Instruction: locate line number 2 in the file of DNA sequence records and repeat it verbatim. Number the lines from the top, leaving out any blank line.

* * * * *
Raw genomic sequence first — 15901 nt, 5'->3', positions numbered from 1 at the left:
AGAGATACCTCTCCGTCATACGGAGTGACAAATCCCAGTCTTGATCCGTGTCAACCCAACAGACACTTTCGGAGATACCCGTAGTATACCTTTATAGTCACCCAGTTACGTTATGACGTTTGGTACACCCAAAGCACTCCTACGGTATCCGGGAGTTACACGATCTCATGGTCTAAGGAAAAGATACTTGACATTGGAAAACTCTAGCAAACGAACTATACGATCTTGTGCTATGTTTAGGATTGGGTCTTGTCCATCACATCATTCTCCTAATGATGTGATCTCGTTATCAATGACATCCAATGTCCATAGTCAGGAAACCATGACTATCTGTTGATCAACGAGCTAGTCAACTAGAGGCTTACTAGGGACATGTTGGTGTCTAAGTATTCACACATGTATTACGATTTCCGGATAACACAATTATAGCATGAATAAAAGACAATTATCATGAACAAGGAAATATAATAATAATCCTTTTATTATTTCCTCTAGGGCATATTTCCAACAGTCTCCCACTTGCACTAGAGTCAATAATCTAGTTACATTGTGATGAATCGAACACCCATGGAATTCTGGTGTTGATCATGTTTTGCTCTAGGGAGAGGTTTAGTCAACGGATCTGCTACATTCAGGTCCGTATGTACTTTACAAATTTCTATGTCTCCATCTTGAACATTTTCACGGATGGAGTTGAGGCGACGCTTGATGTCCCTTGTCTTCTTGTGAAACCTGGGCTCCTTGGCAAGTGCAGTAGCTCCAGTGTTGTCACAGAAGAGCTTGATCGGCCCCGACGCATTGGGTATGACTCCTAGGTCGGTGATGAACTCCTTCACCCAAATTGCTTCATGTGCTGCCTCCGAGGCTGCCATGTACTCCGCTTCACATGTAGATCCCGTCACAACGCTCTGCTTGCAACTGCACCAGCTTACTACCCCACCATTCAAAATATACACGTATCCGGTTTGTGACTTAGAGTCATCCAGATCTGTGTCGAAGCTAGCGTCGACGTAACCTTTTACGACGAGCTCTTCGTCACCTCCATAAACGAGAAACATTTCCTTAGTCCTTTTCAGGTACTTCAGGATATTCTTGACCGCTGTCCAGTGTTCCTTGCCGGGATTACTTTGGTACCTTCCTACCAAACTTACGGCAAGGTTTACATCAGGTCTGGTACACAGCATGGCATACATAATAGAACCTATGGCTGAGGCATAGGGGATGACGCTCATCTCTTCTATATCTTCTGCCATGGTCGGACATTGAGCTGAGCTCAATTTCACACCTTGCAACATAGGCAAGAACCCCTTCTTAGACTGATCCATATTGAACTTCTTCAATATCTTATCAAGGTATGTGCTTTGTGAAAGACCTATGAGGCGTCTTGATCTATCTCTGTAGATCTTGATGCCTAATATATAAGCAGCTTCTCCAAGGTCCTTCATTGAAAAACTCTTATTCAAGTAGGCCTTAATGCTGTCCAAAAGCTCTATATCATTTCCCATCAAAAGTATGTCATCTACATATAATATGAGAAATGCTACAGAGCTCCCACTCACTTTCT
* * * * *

AGAGATACCTCTCCGTCATACGGAGTGACAAATCCCAGTCTTGATCCGTGTCAACCCAACAGACACTTTCGGAGATACCCGTAGTATACCTTTATAGTCACCCAGTTACGTTATGACGTTTGGTACACCCAAAGCACTCCTACGGTATCCGGGAGTTACACGATCTCATGGTCTAAGGAAAAGATACTTGACATTGGAAAACTCTAGCAAACGAACTATACGATCTTGTGCTATGTTTAGGATTGGGTCTTGTCCATCACATCATTCTCCTAATGATGTGATCTCGTTATCAATGACATCCAATGTCCATAGTCAGGAAACCATGACTATCTGTTGATCAACGAGCTAGTCAACTAGAGGCTTACTAGGGACATGTTGGTGTCTAAGTATTCACACATGTATTACGATTTCCGGATAACACAATTATAGCATGAATAAAAGACAATTATCATGAACAAGGAAATATAATAATAATCCTTTTATTATTTCCTCTAGGGCATATTTCCAACAGTCTCCCACTTGCACTAGAGTCAATAATCTAGTTACATTGTGATGAATCGAACACCCATGGAATTCTGGTGTTGATCATGTTTTGCTCTAGGGAGAGGTTTAGTCAACGGATCTGCTACATTCAGGTCCGTATGTACTTTACAAATTTCTATGTCTCCATCTTGAACATTTTCACGGATGGAGTTGAGGCGACGCTTGATGTCCCTTGTCTTCTTGTGAAACCTGGGCTCCTTGGCAAGTGCAGTAGCTCCAGTGTTGTCACAGAAGAGCTTGATCGGCCCCGACGCATTGGGTATGACTCCTAGGTCGGTGATGAACTCCTTCACCCAAATTGCTTCATGTGCTGCCTCCGAGGCTGCCATGTACTCCGCTTCACATGTAGATCCCGTCACAACGCTCTGCTTGCAACTGCACCAGCTTACTACCCCACCATTCAAAATATACACGTATCCGGTTTGTGACTTAGAGTCATCCAGATCTGTGTCGAAGCTAGCGTCGACGTAACCTTTTACGACGAGCTCTTCGTCACCTCCATAAACGAGAAACATTTCCTTAGTCCTTTTCAGGTACTTCAGGATATTCTTGACCGCTGTCCAGTGTTCCTTGCCGGGATTACTTTGGTACCTTCCTACCAAACTTACGGCAAGGTTTACATCAGGTCTGGTACACAGCATGGCATACATAATAGAACCTATGGCTGAGGCATAGGGGATGACGCTCATCTCTTCTATATCTTCTGCCATGGTCGGACATTGAGCTGAGCTCAATTTCACACCTTGCAACATAGGCAAGAACCCCTTCTTAGACTGATCCATATTGAACTTCTTCAATATCTTATCAAGGTATGTGCTTTGTGAAAGACCTATGAGGCGTCTTGATCTATCTCTGTAGATCTTGATGCCTAATATATAAGCAGCTTCTCCAAGGTCCTTCATTGAAAAACTCTTATTCAAGTAGGCCTTAATGCTGTCCAAAAGCTCTATATCATTTCCCATCAAAAGTATGTCATCTACATATAATATGAGAAATGCTACAGAGCTCCCACTCACTTTCT